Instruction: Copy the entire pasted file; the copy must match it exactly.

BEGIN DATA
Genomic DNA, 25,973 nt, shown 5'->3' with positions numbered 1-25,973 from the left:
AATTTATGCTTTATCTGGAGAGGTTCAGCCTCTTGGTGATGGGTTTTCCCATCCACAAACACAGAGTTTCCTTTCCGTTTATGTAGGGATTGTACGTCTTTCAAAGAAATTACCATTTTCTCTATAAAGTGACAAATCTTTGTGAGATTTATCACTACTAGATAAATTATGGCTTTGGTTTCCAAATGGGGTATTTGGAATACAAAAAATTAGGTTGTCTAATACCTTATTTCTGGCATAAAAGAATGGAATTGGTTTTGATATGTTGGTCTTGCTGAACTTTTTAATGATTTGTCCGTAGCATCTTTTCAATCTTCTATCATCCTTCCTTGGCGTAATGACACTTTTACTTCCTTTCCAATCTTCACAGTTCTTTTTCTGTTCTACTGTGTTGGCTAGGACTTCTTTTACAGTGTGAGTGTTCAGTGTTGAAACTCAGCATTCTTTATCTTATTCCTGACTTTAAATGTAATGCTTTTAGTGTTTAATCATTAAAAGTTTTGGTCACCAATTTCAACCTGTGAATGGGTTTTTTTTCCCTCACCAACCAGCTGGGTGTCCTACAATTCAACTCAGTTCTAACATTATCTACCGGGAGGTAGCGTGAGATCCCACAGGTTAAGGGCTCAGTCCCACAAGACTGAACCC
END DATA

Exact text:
Genomic DNA, 25,973 nt, shown 5'->3' with positions numbered 1-25,973 from the left:
AATTTATGCTTTATCTGGAGAGGTTCAGCCTCTTGGTGATGGGTTTTCCCATCCACAAACACAGAGTTTCCTTTCCGTTTATGTAGGGATTGTACGTCTTTCAAAGAAATTACCATTTTCTCTATAAAGTGACAAATCTTTGTGAGATTTATCACTACTAGATAAATTATGGCTTTGGTTTCCAAATGGGGTATTTGGAATACAAAAAATTAGGTTGTCTAATACCTTATTTCTGGCATAAAAGAATGGAATTGGTTTTGATATGTTGGTCTTGCTGAACTTTTTAATGATTTGTCCGTAGCATCTTTTCAATCTTCTATCATCCTTCCTTGGCGTAATGACACTTTTACTTCCTTTCCAATCTTCACAGTTCTTTTTCTGTTCTACTGTGTTGGCTAGGACTTCTTTTACAGTGTGAGTGTTCAGTGTTGAAACTCAGCATTCTTTATCTTATTCCTGACTTTAAATGTAATGCTTTTAGTGTTTAATCATTAAAAGTTTTGGTCACCAATTTCAACCTGTGAATGGGTTTTTTTTCCCTCACCAACCAGCTGGGTGTCCTACAATTCAACTCAGTTCTAACATTATCTACCGGGAGGTAGCGTGAGATCCCACAGGTTAAGGGCTCAGTCCCACAAGACTGAACCC